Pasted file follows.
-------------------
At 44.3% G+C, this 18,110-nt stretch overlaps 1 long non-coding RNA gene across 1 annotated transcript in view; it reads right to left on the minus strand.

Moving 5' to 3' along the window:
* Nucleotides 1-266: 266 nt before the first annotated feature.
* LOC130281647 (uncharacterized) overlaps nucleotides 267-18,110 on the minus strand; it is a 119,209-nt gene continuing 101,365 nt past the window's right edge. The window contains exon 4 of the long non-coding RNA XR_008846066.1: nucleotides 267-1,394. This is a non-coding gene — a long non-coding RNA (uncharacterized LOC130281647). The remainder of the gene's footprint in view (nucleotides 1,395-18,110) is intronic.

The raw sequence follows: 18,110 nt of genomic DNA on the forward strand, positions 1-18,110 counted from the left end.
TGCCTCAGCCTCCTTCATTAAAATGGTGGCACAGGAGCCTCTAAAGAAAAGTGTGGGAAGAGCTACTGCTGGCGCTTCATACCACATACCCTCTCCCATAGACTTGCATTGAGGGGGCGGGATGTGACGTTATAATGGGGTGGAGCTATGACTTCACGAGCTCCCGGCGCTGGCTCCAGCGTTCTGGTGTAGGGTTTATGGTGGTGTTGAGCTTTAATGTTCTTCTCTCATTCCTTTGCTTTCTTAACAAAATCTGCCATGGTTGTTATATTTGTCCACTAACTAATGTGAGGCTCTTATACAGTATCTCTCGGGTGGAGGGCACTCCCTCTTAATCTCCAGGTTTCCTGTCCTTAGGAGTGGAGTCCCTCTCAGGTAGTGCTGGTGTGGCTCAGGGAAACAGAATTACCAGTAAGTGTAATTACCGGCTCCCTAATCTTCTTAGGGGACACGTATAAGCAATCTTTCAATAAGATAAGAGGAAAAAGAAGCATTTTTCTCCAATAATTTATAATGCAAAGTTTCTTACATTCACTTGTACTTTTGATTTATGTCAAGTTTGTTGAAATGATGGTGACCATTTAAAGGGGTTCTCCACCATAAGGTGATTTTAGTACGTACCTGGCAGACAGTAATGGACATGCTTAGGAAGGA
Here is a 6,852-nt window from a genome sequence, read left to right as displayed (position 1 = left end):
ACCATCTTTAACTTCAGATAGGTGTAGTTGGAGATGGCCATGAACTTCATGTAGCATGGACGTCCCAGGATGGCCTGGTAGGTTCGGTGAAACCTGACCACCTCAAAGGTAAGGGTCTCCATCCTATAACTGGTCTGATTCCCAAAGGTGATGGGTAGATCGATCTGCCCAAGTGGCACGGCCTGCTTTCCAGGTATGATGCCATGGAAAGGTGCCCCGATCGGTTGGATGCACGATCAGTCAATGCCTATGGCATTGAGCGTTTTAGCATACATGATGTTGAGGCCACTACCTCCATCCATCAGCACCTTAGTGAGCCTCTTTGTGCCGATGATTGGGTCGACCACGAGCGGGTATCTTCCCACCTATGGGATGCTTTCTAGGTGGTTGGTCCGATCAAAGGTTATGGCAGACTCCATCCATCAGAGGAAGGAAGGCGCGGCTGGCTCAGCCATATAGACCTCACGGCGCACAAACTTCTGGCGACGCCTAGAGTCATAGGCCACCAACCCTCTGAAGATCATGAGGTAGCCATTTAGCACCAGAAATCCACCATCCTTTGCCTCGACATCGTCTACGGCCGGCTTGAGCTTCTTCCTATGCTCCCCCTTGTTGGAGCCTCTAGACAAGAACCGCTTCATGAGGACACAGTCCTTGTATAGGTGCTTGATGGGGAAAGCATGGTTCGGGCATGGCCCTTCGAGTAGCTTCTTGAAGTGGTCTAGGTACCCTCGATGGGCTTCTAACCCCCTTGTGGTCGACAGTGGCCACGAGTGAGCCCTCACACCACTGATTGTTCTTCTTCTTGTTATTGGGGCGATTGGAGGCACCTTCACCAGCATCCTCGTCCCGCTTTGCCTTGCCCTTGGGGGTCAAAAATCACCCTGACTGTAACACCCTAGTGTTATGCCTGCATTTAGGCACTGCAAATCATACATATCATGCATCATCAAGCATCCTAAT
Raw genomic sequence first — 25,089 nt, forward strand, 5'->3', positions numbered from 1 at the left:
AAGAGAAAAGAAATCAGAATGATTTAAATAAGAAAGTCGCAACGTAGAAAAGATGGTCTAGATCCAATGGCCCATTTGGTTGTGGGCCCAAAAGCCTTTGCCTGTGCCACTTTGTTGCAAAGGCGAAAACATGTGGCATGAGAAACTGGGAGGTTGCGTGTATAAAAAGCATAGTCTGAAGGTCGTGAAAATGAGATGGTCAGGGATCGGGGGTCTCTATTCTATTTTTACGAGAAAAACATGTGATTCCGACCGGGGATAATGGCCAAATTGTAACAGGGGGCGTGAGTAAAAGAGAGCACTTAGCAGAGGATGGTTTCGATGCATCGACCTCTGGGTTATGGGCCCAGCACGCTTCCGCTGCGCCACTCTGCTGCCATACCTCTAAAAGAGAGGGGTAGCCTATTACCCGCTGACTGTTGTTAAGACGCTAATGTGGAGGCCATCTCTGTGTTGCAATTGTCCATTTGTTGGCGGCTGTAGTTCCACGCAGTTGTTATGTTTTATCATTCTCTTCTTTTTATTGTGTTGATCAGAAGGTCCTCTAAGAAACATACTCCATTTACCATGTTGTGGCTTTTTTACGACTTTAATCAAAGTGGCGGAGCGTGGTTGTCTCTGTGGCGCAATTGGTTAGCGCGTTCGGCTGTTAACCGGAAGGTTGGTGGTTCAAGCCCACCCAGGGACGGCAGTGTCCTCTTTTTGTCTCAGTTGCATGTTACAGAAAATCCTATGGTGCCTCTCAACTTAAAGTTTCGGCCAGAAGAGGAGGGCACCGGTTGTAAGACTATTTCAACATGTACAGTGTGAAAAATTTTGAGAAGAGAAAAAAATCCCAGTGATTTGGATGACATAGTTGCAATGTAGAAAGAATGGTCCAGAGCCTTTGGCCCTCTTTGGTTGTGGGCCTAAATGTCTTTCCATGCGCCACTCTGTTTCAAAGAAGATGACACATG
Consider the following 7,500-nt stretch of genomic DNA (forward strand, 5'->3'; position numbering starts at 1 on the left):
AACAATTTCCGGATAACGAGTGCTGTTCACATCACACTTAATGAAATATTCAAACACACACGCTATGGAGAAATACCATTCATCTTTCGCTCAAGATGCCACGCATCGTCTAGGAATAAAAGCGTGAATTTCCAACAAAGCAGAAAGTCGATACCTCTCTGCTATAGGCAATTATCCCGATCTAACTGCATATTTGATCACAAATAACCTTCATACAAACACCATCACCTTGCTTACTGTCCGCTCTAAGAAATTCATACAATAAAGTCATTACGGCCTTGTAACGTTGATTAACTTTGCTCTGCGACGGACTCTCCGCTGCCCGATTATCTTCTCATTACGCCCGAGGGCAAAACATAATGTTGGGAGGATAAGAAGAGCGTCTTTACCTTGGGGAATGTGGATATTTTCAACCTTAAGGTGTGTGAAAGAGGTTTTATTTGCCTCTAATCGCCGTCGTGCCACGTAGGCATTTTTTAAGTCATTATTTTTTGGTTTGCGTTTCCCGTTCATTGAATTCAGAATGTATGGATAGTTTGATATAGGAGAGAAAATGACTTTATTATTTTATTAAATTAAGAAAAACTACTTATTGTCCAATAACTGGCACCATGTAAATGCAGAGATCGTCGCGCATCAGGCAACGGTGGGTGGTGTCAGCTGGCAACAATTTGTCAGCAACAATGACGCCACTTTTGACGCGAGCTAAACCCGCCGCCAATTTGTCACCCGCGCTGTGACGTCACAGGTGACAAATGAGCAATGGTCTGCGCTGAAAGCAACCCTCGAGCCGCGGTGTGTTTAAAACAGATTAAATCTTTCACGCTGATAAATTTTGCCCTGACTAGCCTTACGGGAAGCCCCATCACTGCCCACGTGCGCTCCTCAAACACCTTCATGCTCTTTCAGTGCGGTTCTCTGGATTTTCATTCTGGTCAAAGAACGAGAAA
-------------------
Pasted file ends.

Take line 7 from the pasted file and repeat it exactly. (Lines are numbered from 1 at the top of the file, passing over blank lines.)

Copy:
Here is a 6,852-nt window from a genome sequence, read left to right as displayed (position 1 = left end):